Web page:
Document Type: 
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Document Creation Date: 
November 4, 2016
Document Release Date: 
May 16, 2000
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Publication Date: 
May 2, 1988
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PDF icon CIA-RDP96-00789R000300810002-8.pdf101.28 KB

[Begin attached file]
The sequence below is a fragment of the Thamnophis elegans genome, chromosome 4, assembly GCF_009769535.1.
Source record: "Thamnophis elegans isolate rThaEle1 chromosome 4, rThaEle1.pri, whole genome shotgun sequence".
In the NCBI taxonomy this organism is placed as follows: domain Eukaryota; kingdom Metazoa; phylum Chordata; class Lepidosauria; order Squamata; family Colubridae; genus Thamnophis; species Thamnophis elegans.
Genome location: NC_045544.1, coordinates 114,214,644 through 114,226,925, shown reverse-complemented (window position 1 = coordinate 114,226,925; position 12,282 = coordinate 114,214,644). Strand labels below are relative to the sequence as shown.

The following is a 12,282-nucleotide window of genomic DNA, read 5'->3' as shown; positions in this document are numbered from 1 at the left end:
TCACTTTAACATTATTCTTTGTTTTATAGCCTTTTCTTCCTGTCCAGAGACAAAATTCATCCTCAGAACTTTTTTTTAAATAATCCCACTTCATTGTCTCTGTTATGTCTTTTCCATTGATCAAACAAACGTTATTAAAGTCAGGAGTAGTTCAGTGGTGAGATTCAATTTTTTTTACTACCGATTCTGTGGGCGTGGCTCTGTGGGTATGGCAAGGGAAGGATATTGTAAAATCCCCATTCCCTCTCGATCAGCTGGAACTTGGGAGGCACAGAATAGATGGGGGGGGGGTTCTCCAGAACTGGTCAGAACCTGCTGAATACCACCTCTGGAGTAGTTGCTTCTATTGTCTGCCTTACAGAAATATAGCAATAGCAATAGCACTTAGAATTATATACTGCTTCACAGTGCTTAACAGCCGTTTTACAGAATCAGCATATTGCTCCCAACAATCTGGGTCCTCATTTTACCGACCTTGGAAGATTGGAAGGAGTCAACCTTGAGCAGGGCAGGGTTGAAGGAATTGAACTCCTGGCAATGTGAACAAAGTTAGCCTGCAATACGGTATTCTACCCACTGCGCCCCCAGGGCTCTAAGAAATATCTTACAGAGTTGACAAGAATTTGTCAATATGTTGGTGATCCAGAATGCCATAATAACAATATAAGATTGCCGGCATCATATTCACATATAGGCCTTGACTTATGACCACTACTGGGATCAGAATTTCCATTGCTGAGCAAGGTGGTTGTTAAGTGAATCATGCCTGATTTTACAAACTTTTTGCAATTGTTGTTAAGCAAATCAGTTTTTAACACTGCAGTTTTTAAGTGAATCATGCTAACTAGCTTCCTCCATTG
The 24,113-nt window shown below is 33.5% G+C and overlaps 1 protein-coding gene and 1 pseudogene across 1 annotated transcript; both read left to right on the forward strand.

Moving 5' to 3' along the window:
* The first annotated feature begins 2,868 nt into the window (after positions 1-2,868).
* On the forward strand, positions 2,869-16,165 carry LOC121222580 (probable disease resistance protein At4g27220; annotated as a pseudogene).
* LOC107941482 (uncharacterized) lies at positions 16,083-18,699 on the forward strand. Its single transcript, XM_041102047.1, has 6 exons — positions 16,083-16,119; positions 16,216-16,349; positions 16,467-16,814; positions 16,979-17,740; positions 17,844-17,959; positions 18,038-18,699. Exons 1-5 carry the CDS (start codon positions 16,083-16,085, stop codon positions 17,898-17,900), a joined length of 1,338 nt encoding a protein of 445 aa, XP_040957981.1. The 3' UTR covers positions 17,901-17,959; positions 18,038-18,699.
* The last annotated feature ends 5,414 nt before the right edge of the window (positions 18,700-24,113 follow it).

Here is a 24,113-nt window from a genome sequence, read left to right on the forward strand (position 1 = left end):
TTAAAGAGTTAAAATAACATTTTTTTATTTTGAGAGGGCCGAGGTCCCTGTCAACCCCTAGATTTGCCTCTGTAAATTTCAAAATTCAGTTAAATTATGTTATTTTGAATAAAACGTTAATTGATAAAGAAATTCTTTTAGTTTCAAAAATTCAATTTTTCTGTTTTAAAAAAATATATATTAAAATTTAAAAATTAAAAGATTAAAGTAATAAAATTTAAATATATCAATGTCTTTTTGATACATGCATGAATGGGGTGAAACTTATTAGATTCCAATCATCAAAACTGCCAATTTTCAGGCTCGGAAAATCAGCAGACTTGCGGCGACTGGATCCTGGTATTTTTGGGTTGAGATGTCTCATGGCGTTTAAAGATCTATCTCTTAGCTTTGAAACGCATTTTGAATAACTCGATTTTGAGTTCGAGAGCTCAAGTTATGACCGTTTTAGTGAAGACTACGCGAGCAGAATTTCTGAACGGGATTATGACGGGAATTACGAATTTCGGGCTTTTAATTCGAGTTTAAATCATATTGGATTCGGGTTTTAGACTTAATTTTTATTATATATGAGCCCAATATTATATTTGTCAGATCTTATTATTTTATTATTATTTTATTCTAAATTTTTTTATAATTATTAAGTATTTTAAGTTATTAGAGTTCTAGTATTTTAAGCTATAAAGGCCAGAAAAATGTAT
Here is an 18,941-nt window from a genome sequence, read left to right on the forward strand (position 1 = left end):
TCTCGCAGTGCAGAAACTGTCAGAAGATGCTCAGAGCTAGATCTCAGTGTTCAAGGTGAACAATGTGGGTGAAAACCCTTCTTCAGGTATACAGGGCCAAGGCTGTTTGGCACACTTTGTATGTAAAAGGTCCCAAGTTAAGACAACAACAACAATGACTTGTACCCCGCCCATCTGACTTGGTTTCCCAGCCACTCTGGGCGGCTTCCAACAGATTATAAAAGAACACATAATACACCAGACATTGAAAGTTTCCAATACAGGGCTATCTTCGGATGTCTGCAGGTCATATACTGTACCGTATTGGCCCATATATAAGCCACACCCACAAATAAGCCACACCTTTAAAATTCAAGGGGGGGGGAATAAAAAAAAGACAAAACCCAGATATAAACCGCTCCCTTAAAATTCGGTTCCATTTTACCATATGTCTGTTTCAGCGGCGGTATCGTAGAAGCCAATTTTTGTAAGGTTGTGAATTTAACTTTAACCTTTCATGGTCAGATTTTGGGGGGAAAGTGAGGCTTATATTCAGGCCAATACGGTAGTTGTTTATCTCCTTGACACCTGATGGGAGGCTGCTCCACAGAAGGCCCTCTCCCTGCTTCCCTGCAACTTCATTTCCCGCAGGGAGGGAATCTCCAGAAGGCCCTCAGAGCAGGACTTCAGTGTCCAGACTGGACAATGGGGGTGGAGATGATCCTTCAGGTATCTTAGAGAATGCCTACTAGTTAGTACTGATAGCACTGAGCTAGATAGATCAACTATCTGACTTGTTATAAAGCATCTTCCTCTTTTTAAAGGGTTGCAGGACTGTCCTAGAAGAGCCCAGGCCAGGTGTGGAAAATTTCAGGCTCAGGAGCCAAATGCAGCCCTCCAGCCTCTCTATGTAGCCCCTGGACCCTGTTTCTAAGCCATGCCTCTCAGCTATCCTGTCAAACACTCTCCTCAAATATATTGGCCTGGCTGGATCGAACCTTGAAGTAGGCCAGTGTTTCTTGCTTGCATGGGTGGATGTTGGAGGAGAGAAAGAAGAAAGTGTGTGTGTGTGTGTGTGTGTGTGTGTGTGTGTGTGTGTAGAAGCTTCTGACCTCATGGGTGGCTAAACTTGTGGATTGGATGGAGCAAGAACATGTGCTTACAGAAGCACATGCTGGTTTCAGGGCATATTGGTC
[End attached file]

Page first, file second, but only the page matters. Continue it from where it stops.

Al proved For Release 2000/08/08 : CIA-RDP96-00789R000300810002-8 First Peek at a Stealthy Plane For nearly ten years, the Stealth bomber has been a se- cret in name only. Despite a hidden budget and a classifi- cation higher than top secret, military analysts and avia- tion buffs have pieced togeth- er a remarkably detailed pic- ture of the first nuclear bomber designed to be al- most invisible to enemy ra- dar. Last week the Air Force acknowledged the plane's flying-wing shape for the first time. The Pentagon issued a drawing of the so-called B-2 and announced that the bomber will make its maiden flight sometime this fall in a 30-mile run between Palm- dale and Edwards Air Force Base in California. The B-2's boomerang shape eliminates the thick fuselage and vertical tail sec- tion that reflect radar in con- ventional planes. Flaps, rud- ders, elevators and aile- rons appear to have been replaced by computer- controlled nozzles that guide the aircraft by directing the flow of the engine's exhaust. The engines themselves are nestled above the wings, shielding them from heat- seeking detectors on the ground. The outer skin and in- ner framework are cast in ra- dar-absorbing carbon-epoxy composites. Other stealthy The Air Force's drawing confirmed that its secret B-2 is a flying wing / //,;;~ E-_ - "?,-, M N I t ~' features might include nonre- flective paint and a refrigera- tion system to cool and dissi- pate telltale exhaust fumes. Experts point out that the Air Force drawing may be somewhat misleading. Sever- al details, like the placement of the engine-exhaust outlets, have been deliberately masked. Others, including crew size and maximum pay- load, along with such flight characteristics as range, air- speed and cruising altitude, remain strictly classified. The Air Force does acknowl- edge, however, that the plane is going to cost more than. projected. The fleet of 132 bombers, originally priced at $36.6 billion, could cost twice as much by the time it is air- borne in the 1990s. Approved For Release 2000/08/08 : CIA-RDP96-00789R000300810002-8